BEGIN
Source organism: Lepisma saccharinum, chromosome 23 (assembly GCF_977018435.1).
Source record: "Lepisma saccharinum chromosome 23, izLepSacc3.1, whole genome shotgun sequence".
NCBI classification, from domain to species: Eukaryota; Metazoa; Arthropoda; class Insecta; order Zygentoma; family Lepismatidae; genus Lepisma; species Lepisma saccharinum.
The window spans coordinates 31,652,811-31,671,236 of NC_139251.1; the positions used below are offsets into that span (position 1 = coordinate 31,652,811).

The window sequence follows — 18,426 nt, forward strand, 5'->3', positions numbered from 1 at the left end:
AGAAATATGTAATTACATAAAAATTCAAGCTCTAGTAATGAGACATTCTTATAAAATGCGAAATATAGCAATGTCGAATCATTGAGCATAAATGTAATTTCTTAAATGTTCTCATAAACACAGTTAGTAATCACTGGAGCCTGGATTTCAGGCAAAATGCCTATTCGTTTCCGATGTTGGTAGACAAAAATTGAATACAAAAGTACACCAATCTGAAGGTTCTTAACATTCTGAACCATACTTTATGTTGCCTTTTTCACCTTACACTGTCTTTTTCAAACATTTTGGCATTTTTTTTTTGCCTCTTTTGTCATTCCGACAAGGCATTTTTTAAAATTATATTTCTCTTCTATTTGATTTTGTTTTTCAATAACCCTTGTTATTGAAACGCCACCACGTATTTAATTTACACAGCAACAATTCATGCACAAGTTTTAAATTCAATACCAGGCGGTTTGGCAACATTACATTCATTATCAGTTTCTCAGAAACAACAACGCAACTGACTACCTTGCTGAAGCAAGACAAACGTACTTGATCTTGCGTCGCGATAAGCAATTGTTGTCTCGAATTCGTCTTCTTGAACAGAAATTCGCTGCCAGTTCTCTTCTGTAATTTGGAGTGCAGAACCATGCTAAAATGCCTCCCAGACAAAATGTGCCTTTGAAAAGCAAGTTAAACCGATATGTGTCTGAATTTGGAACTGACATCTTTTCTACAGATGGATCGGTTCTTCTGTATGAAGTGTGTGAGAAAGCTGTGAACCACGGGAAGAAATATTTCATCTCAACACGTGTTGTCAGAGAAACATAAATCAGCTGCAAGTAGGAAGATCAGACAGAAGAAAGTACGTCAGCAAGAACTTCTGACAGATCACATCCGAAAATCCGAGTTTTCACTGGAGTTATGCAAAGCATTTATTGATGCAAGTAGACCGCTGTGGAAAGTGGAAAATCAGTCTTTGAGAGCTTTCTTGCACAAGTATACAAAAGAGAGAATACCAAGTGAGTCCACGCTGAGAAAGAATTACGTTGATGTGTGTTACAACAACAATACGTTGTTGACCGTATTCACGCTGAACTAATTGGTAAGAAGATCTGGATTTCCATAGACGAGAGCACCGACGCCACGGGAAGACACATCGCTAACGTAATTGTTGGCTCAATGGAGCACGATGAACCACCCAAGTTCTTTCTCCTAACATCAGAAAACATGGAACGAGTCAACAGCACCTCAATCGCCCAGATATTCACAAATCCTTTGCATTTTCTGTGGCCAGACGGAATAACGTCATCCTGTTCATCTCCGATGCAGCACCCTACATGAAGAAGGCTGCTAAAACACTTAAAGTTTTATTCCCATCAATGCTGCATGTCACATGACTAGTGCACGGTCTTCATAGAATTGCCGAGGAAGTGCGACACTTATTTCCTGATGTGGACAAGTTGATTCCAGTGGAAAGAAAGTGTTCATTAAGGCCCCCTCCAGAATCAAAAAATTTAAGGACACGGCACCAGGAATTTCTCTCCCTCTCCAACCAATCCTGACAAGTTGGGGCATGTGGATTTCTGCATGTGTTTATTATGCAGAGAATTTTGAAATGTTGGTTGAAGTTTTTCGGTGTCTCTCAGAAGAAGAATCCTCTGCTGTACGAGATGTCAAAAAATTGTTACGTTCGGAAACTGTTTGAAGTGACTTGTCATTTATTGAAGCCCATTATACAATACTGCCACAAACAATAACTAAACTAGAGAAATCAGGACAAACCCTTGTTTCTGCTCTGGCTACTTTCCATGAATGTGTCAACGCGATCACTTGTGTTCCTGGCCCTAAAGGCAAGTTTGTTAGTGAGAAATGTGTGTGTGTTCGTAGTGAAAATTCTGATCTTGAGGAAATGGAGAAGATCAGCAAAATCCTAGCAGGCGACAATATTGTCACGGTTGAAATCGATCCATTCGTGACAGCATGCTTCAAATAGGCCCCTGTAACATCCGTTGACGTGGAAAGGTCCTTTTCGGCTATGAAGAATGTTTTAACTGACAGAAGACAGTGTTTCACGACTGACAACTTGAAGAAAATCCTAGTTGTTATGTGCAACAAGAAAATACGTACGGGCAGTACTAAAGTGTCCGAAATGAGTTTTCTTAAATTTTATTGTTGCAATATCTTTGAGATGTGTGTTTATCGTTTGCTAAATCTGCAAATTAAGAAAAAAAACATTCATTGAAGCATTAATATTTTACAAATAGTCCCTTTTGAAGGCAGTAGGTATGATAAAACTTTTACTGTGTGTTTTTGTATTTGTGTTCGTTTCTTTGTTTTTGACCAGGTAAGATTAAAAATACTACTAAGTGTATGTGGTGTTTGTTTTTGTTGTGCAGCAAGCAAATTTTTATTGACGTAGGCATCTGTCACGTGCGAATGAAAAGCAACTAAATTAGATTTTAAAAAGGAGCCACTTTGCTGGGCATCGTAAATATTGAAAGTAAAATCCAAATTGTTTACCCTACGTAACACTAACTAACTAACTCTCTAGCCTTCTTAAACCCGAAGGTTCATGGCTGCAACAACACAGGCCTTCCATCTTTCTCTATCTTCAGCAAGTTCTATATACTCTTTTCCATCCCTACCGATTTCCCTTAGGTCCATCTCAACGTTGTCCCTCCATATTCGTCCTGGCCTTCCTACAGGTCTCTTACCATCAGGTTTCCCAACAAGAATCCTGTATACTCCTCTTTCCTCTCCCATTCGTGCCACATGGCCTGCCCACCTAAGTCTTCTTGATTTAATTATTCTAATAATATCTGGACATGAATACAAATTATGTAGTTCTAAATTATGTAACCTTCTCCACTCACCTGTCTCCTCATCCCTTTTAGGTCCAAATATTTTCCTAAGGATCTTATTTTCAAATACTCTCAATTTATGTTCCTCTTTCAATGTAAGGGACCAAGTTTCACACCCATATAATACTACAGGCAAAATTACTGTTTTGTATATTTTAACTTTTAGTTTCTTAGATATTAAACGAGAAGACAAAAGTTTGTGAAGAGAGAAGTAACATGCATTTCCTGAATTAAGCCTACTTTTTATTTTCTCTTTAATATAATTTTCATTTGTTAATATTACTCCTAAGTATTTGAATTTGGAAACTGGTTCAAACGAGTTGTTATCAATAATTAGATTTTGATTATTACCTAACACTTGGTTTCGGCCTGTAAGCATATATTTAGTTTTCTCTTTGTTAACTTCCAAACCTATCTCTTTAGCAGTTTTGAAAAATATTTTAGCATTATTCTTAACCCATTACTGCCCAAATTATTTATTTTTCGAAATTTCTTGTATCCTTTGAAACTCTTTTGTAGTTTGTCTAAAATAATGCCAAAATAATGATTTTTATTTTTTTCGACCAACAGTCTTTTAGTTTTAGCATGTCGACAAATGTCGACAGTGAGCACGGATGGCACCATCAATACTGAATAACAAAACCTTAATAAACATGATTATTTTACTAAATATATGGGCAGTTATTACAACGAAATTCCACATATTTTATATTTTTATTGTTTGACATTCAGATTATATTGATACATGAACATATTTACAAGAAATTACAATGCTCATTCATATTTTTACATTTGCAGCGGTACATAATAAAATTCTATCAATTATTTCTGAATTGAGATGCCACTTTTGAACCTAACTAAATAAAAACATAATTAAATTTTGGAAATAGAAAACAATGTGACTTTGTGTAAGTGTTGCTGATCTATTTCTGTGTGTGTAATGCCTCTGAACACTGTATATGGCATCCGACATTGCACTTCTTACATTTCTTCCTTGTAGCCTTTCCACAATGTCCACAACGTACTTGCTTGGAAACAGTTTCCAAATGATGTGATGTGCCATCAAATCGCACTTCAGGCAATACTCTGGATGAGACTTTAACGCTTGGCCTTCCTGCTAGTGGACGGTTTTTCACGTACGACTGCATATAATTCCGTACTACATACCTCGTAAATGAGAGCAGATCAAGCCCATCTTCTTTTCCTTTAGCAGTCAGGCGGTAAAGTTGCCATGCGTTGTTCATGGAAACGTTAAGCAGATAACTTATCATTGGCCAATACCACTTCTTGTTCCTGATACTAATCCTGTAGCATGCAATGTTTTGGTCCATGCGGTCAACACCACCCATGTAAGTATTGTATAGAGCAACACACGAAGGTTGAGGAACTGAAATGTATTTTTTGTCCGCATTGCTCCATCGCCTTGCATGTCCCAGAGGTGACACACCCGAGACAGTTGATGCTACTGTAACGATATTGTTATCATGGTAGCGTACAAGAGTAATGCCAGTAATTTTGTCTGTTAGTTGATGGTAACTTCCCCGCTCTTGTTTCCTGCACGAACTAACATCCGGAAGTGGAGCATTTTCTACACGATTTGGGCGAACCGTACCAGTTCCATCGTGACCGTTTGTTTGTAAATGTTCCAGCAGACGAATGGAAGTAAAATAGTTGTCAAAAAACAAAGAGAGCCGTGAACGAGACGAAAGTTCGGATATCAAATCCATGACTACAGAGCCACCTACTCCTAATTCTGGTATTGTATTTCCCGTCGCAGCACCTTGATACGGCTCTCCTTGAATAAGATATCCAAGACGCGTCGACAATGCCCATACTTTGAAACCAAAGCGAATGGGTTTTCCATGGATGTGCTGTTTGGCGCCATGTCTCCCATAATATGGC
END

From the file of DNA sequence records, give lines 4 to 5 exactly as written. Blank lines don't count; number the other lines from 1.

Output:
The window spans coordinates 31,652,811-31,671,236 of NC_139251.1; the positions used below are offsets into that span (position 1 = coordinate 31,652,811).

The window sequence follows — 18,426 nt, forward strand, 5'->3', positions numbered from 1 at the left end: